Chip Decapping Adventure #1

I decided to start my adventures decapping chips with a very low-impact method that's been talked about: decapping with rosin. Rosin is the solid form of resin. Rosin can be most often gathered from eBay under the name Colophony, where it goes for not very much per pound.

A pound of rosin from eBay for USD 9.00, plus 7.00 shipping.

A pound of rosin from eBay for USD 9.00, plus 7.00 shipping.

Next I bought this stuff:

  • Steinel type 3482 temperature-controlled heat gun (eBay, USD 149 plus 5 shipping
  • 10-pack borosilicate test tubes, 18mm diam x 150mm long (eBay, USD 10)
  • Acetone 99.5%, 950ml (Duda Diesel, USD 8 plus 9 shipping)
  • Safety wash bottle, 1000ml, Karter Scientific #217H1 (eBay, USD 12)
  • Test tube clamp, 45mm, Eisco Labs #CH0688A (eBay, USD 12.50)
  • Ultrasonic heater/cleaner, 2L, unbranded Chinese manufacture (eBay, USD 55 plus 5 shipping)

Also a stand which a friend welded together, that could hold the test tube clamp. And finally, I already had a Fluke 87V multimeter with type K thermocouple.

Things.

Things.

Next, I stuck the thermocouple in the test tube and aimed the heat gun at it. The temperature in the air in the test tube was always below the temperature reading on the heat gun, and the higher the temperature setting, the more the deviation.

I took a chip, a 74S10 (a triple three-input TTL NAND gate, manufactured the 14th week of 1980) that I had many of, and, with a Dremel and a cut-off wheel, slowly whisked off very thin layers of epoxy off the back of the chip until the back end of the die carrier became visible. This allowed me to cut off the non-die portions of the package.

I've splayed out the pins so that the chip could be held in a vise while being Dremelled.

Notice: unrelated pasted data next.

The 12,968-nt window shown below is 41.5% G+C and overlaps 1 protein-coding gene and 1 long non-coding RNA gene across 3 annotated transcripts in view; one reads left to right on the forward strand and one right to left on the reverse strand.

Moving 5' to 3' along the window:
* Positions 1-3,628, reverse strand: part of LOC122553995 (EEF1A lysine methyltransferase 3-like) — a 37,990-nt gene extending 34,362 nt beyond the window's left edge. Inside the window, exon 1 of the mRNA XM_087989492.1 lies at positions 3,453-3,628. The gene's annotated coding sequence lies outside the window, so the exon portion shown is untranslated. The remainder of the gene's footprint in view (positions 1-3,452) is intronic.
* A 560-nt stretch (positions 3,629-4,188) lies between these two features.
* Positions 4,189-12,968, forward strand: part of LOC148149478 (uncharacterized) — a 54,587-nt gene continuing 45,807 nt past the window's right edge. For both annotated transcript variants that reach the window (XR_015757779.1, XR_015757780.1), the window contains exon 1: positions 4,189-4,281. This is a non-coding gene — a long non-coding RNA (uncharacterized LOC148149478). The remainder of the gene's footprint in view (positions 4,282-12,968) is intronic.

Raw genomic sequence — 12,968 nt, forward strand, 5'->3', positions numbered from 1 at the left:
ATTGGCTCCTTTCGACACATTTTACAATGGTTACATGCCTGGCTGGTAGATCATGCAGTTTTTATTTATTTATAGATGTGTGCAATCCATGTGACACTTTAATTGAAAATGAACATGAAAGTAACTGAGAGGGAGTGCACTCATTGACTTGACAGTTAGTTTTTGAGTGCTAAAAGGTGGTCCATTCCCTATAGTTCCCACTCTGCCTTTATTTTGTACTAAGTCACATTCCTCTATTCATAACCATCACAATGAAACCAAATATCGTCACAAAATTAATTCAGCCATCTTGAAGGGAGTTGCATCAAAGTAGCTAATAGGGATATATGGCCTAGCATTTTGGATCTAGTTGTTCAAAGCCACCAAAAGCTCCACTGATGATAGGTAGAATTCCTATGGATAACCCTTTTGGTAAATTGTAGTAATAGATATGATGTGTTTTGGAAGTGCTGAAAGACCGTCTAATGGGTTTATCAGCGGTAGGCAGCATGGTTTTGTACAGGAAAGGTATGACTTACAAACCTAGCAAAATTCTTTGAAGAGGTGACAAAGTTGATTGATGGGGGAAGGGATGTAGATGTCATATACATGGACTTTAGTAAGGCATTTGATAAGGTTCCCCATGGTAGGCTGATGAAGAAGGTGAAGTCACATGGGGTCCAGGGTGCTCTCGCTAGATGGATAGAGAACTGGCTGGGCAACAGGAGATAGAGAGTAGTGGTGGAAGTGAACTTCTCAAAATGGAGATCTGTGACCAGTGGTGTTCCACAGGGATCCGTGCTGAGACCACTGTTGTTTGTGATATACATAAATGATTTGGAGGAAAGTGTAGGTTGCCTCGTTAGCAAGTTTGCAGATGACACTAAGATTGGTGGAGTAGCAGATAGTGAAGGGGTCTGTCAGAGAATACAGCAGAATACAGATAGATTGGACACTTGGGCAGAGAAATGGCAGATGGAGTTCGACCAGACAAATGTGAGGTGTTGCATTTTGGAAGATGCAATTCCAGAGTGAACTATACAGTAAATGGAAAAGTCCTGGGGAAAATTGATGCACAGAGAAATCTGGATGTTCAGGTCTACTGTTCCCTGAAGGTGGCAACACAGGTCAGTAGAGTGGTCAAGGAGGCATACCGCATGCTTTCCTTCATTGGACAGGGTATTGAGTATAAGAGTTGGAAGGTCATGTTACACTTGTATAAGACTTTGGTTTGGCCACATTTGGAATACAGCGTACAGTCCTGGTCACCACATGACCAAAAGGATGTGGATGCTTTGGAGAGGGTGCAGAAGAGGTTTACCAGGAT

I've splayed out the pins so that the chip could be held in a vise while being Dremelled.

Next, I placed three crystals of rosin in the tube, put the nozzle of the heat gun almost against it, and started it up. I put the thermocouple touching the glass, where the nozzle was aimed. The thermocouple registered 175 deg F [80 C] when the crystals started to melt -- the heat gun was set to 230 F [110 C] at this point. At 240 F [115 C] on the thermocouple (280 F [140 C] on the heat gun) the crystals were thoroughly melted into a brown-yellow viscous liquid. At higher temperatures, the rosin became thoroughly liquid.

I made a little basket out of ordinary metal window mesh. I put the chip in, and lowered it into the liquid. I also decided to put the thermocouple in as well. At a measured temperature of 373 F [190 C] (550 F [290 C] on the heat gun) a few small bubbles started to stream from the chip. I left it there for 30 minutes, then increased the temperature to measure 399 F [205 C], and left it there for another 30 minutes.

Then I removed the chip with basket, placed it in another test tube, let it cool a bit, put some acetone in to cover the chip, and placed it in the ultrasonic cleaner filled with distilled water, for five minutes.

After this, the chip was clean, but there was no evidence of the epoxy being affected. Even the lettering was still intact.